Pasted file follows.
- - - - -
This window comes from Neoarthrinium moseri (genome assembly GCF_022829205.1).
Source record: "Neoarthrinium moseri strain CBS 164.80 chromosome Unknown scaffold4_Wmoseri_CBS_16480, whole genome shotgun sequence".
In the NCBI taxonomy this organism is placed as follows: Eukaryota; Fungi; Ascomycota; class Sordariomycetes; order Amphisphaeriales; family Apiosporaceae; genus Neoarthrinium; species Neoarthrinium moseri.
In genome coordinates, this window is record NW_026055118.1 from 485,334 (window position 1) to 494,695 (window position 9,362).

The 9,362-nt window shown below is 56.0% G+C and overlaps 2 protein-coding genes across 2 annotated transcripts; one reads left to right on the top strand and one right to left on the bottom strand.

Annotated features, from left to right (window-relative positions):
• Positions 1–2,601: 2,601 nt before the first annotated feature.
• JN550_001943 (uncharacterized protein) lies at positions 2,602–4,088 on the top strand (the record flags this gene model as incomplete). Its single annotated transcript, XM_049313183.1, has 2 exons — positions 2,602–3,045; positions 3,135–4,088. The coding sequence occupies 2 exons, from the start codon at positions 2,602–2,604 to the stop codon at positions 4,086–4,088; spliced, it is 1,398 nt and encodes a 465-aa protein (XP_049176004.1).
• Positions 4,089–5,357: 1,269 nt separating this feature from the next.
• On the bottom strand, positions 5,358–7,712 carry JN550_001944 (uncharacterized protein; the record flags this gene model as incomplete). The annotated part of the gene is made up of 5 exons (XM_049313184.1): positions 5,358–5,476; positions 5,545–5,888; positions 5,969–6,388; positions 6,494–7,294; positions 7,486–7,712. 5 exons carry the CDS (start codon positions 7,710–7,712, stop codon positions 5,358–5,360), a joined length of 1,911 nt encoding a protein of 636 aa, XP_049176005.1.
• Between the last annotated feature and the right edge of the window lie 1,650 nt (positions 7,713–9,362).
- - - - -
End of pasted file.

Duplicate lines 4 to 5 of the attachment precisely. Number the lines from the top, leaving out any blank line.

In genome coordinates, this window is record NW_026055118.1 from 485,334 (window position 1) to 494,695 (window position 9,362).

The 9,362-nt window shown below is 56.0% G+C and overlaps 2 protein-coding genes across 2 annotated transcripts; one reads left to right on the top strand and one right to left on the bottom strand.